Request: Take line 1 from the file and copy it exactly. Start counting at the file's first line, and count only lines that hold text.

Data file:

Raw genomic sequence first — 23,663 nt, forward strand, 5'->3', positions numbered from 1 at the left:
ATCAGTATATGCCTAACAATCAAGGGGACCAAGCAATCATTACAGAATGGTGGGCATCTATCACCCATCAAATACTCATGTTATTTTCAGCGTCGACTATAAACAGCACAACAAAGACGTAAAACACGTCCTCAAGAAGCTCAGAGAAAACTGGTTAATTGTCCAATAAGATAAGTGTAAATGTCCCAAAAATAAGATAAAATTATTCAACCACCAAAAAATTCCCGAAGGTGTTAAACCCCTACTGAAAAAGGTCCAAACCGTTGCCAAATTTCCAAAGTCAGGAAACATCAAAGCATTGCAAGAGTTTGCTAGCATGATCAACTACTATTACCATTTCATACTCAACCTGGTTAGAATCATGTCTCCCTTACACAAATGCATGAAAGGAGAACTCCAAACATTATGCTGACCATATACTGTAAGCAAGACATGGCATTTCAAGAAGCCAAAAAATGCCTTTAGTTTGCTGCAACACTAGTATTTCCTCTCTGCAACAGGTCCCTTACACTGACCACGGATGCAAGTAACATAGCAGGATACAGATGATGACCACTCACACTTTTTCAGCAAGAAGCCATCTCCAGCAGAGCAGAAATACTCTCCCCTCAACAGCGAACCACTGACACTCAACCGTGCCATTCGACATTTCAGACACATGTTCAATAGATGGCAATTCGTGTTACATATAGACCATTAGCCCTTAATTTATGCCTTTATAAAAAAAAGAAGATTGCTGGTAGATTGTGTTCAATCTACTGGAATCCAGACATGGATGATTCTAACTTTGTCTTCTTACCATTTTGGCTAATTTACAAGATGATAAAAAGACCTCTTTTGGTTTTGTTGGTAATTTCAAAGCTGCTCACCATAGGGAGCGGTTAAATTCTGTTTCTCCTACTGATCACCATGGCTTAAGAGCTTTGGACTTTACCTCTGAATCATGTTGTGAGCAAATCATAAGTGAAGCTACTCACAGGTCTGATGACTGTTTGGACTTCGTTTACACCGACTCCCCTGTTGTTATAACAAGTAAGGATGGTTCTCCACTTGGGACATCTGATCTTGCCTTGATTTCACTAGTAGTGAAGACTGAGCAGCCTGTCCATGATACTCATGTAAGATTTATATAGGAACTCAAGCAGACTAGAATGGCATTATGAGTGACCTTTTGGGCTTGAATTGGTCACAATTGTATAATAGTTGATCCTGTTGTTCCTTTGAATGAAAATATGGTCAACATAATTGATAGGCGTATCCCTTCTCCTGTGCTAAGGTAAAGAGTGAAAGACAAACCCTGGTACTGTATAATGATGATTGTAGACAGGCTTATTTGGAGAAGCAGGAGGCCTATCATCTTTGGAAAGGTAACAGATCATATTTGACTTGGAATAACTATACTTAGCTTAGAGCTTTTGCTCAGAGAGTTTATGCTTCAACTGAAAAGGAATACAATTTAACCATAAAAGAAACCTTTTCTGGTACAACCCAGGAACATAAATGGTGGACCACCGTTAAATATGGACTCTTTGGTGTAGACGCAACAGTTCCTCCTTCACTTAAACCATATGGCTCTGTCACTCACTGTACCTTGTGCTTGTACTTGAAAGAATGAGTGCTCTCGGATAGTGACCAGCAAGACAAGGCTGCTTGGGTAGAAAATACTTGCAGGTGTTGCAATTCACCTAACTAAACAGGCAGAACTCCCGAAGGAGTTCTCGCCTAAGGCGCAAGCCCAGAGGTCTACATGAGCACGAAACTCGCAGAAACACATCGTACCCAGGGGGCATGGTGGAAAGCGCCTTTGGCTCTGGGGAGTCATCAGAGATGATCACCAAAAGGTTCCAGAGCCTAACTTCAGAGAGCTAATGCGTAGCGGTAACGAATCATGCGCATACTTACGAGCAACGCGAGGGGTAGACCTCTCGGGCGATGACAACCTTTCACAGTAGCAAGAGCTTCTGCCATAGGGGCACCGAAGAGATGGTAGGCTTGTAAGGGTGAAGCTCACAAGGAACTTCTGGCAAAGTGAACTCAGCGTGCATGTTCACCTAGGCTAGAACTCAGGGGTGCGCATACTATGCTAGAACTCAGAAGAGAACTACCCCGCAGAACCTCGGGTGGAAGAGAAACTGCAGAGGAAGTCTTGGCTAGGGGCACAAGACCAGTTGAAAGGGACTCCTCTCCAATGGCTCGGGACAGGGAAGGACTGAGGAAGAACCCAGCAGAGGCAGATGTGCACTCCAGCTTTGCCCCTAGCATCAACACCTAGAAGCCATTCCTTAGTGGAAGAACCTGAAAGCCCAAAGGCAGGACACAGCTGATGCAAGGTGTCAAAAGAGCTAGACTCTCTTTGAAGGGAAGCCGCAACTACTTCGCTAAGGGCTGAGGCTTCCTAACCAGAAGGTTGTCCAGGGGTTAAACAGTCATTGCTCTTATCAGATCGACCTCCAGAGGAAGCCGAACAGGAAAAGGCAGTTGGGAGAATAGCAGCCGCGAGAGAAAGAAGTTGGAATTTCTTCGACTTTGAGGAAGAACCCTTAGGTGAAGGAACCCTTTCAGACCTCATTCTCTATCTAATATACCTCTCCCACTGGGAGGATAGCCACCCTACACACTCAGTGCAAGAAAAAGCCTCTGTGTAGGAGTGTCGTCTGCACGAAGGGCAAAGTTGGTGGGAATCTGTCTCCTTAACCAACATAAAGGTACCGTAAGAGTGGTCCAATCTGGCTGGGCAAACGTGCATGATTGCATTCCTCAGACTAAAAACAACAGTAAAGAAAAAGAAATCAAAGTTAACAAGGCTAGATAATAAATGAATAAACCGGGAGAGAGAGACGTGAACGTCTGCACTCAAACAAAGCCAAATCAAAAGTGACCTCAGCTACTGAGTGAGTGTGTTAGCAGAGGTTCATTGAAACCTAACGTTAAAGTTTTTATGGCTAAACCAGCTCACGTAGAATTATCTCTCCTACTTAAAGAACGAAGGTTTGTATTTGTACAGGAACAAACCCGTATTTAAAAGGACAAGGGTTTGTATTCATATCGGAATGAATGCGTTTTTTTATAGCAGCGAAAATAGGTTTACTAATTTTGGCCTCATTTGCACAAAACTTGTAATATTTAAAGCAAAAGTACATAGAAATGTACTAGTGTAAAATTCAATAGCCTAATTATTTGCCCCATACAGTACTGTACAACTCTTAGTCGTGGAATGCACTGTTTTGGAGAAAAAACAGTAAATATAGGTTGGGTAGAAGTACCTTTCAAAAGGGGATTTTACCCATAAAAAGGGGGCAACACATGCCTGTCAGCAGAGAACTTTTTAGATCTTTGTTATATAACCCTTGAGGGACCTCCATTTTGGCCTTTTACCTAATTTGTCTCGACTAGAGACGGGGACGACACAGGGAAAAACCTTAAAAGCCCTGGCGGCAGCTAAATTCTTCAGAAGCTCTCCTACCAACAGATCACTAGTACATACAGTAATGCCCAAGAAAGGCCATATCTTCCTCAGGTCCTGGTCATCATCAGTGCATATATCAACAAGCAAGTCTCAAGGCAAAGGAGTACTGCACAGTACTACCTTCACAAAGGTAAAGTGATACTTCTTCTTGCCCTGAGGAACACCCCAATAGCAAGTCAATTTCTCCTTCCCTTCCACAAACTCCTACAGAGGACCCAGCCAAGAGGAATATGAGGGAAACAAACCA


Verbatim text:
Raw genomic sequence first — 23,663 nt, forward strand, 5'->3', positions numbered from 1 at the left: